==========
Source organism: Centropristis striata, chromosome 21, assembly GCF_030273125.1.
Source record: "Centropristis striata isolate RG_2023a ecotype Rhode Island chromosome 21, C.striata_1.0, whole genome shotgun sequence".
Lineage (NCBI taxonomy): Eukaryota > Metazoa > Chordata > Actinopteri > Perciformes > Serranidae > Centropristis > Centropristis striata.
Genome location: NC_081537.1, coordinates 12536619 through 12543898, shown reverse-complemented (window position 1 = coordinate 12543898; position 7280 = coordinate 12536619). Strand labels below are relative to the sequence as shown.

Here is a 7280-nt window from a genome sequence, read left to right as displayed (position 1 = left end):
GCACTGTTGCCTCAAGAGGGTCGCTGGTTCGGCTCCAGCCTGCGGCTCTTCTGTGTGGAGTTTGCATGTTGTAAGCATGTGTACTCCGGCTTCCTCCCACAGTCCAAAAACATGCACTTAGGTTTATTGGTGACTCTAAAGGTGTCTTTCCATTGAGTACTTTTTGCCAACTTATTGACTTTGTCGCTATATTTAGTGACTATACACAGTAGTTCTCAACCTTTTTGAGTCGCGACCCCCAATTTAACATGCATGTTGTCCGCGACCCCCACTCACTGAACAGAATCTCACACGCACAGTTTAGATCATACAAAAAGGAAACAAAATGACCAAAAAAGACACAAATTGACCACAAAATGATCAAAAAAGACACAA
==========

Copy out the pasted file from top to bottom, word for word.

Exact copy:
Source organism: Centropristis striata, chromosome 21, assembly GCF_030273125.1.
Source record: "Centropristis striata isolate RG_2023a ecotype Rhode Island chromosome 21, C.striata_1.0, whole genome shotgun sequence".
Lineage (NCBI taxonomy): Eukaryota > Metazoa > Chordata > Actinopteri > Perciformes > Serranidae > Centropristis > Centropristis striata.
Genome location: NC_081537.1, coordinates 12536619 through 12543898, shown reverse-complemented (window position 1 = coordinate 12543898; position 7280 = coordinate 12536619). Strand labels below are relative to the sequence as shown.

Here is a 7280-nt window from a genome sequence, read left to right as displayed (position 1 = left end):
GCACTGTTGCCTCAAGAGGGTCGCTGGTTCGGCTCCAGCCTGCGGCTCTTCTGTGTGGAGTTTGCATGTTGTAAGCATGTGTACTCCGGCTTCCTCCCACAGTCCAAAAACATGCACTTAGGTTTATTGGTGACTCTAAAGGTGTCTTTCCATTGAGTACTTTTTGCCAACTTATTGACTTTGTCGCTATATTTAGTGACTATACACAGTAGTTCTCAACCTTTTTGAGTCGCGACCCCCAATTTAACATGCATGTTGTCCGCGACCCCCACTCACTGAACAGAATCTCACACGCACAGTTTAGATCATACAAAAAGGAAACAAAATGACCAAAAAAGACACAAATTGACCACAAAATGATCAAAAAAGACACAA